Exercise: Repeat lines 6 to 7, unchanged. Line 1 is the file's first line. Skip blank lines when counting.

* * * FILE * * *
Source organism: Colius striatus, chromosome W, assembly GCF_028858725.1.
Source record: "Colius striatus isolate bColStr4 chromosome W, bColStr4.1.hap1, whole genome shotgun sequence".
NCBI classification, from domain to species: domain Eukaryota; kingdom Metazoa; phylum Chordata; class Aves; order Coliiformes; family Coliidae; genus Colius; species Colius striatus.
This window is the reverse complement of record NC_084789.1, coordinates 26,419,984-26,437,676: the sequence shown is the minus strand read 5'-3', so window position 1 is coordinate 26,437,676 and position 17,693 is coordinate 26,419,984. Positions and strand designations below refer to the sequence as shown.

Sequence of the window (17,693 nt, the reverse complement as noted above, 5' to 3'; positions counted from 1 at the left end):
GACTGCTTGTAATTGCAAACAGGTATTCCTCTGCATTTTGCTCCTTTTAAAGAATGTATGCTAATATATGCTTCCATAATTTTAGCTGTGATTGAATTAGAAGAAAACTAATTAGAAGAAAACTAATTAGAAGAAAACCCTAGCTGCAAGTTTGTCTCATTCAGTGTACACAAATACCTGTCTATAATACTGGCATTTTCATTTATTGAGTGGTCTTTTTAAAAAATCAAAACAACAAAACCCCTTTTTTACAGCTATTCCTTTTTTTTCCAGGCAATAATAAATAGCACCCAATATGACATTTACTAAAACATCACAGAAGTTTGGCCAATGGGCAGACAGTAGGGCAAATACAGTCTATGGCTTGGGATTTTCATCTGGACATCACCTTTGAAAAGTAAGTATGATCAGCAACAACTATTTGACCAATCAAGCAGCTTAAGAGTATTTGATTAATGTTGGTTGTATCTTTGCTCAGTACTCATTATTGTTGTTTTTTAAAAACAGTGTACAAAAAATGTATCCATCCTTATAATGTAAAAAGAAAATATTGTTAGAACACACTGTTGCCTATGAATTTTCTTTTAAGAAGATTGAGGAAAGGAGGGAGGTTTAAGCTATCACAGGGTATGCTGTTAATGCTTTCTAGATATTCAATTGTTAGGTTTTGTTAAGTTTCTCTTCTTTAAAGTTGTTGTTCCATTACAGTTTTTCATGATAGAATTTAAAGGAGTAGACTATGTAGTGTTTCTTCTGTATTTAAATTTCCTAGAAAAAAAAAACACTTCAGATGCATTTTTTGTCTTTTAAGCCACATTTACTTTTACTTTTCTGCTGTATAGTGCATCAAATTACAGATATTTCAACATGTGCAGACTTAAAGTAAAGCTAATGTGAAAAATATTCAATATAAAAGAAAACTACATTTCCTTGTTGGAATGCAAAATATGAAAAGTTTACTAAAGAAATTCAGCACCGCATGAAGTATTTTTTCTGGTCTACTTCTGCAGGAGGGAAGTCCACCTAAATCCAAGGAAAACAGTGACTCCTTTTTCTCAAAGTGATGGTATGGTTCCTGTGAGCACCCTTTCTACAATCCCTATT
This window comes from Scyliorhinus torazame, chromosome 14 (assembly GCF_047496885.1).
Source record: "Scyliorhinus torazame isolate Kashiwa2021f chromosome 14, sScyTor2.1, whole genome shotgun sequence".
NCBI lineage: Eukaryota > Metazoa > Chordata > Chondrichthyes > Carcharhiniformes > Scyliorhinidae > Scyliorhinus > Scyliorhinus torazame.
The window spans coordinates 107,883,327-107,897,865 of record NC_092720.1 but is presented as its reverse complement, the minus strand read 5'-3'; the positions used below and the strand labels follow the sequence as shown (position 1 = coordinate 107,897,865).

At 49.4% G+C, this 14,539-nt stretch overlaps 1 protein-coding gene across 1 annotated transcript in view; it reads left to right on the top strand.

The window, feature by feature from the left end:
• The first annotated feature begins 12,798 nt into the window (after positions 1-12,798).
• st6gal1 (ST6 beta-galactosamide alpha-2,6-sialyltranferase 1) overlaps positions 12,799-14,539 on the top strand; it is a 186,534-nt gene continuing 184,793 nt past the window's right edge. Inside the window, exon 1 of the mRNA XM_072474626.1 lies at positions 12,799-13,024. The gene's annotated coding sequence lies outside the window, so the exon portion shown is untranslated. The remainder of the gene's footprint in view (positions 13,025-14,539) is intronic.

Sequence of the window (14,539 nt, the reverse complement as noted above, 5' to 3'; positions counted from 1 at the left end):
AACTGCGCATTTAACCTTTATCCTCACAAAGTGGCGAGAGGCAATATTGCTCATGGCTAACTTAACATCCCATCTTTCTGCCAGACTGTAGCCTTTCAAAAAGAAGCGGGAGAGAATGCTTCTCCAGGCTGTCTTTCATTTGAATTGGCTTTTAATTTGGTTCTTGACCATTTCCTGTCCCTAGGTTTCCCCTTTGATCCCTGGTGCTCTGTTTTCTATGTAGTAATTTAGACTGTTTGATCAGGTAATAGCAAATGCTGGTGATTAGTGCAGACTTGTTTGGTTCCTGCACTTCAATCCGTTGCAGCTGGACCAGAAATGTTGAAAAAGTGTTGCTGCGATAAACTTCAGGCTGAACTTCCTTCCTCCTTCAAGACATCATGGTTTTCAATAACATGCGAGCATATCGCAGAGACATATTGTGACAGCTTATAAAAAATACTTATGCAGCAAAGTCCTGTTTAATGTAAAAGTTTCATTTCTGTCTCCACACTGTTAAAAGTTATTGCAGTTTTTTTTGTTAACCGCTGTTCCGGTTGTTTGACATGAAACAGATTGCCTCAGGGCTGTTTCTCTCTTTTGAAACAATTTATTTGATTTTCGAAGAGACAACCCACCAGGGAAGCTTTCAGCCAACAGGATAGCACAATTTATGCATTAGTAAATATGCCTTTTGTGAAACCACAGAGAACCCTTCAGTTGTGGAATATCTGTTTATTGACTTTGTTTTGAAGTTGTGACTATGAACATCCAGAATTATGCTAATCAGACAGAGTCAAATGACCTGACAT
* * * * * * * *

GACTGCTTGTAATTGCAAACAGGTATTCCTCTGCATTTTGCTCCTTTTAAAGAATGTATGCTAATATATGCTTCCATAATTTTAGCTGTGATTGAATTAGAAGAAAACTAATTAGAAGAAAACTAATTAGAAGAAAACCCTAGCTGCAAGTTTGTCTCATTCAGTGTACACAAATACCTGTCTATAATACTGGCATTTTCATTTATTGAGTGGTCTTTTTAAAAAATCAAAACAACAAAACCCCTTTTTTACAGCTATTCCTTTTTTTTCCAGGCAATAATAAATAGCACCCAATATGACATTTACTAAAACATCACAGAAGTTTGGCCAATGGGCAGACAGTAGGGCAAATACAGTCTATGGCTTGGGATTTTCATCTGGACATCACCTTTGAAAAGTAAGTATGATCAGCAACAACTATTTGACCAATCAAGCAGCTTAAGAGTATTTGATTAATGTTGGTTGTATCTTTGCTCAGTACTCATTATTGTTGTTTTTTAAAAACAGTGTACAAAAAATGTATCCATCCTTATAATGTAAAAAGAAAATATTGTTAGAACACACTGTTGCCTATGAATTTTCTTTTAAGAAGATTGAGGAAAGGAGGGAGGTTTAAGCTATCACAGGGTATGCTGTTAATGCTTTCTAGATATTCAATTGTTAGGTTTTGTTAAGTTTCTCTTCTTTAAAGTTGTTGTTCCATTACAGTTTTTCATGATAGAATTTAAAGGAGTAGACTATGTAGTGTTTCTTCTGTATTTAAATTTCCTAGAAAAAAAAAACACTTCAGATGCATTTTTTGTCTTTTAAGCCACATTTACTTTTACTTTTCTGCTGTATAGTGCATCAAATTACAGATATTTCAACATGTGCAGACTTAAAGTAAAGCTAATGTGAAAAATATTCAATATAAAAGAAAACTACATTTCCTTGTTGGAATGCAAAATATGAAAAGTTTACTAAAGAAATTCAGCACCGCATGAAGTATTTTTTCTGGTCTACTTCTGCAGGAGGGAAGTCCACCTAAATCCAAGGAAAACAGTGACTCCTTTTTCTCAAAGTGATGGTATGGTTCCTGTGAGCACCCTTTCTACAATCCCTATT
This window comes from Scyliorhinus torazame, chromosome 14 (assembly GCF_047496885.1).